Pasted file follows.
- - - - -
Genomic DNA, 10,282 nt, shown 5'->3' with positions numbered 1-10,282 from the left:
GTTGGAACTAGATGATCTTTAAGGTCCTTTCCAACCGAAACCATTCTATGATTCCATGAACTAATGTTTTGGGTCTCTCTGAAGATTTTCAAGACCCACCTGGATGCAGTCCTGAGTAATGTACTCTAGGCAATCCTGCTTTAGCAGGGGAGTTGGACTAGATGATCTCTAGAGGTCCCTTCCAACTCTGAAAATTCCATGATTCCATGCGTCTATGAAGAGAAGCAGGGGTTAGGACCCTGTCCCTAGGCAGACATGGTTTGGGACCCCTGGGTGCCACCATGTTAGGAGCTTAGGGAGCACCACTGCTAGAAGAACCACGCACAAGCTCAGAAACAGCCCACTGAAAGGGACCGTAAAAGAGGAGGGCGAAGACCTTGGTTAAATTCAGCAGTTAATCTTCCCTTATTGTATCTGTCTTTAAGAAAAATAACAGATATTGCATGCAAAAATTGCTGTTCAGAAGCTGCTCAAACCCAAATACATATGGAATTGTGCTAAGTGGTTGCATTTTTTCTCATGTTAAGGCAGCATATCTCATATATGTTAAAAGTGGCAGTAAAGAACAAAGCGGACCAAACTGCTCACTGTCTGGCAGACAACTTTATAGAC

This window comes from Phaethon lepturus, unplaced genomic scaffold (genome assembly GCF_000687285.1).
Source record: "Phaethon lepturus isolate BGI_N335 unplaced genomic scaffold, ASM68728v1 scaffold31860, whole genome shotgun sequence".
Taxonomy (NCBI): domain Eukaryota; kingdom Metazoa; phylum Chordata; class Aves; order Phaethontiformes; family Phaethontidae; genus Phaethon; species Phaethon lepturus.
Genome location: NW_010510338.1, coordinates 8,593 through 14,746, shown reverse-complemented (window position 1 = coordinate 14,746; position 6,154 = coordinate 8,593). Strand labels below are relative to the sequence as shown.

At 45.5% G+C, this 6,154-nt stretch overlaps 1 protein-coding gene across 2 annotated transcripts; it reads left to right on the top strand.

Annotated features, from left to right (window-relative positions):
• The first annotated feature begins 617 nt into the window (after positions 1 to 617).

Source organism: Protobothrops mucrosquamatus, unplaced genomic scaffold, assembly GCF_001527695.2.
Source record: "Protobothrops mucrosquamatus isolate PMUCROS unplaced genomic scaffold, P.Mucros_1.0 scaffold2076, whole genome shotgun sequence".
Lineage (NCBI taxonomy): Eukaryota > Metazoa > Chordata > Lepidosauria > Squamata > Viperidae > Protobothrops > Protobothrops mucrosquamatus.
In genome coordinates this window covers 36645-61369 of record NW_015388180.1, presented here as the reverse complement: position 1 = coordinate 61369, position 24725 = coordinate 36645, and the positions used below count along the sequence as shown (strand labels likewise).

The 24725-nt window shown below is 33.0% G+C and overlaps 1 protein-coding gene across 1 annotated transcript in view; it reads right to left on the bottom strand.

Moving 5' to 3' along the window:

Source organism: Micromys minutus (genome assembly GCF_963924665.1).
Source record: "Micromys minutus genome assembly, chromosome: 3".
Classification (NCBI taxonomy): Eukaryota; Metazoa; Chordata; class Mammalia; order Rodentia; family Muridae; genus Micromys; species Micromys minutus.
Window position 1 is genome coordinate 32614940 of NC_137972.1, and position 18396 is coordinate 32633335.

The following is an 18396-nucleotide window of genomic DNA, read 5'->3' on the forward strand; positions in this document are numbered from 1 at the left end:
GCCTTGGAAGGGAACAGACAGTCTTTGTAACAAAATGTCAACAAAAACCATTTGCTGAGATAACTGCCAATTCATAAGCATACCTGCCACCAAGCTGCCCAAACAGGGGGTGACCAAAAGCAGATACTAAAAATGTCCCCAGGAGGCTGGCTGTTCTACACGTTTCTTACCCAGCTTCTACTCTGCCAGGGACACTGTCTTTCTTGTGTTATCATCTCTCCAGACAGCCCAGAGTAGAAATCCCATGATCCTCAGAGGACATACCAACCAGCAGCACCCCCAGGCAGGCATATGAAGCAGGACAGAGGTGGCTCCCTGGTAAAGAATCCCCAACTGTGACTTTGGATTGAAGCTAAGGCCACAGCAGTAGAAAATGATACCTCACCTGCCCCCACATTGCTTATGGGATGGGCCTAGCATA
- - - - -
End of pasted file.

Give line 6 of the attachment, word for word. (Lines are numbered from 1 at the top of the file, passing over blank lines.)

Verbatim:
Genome location: NW_010510338.1, coordinates 8,593 through 14,746, shown reverse-complemented (window position 1 = coordinate 14,746; position 6,154 = coordinate 8,593). Strand labels below are relative to the sequence as shown.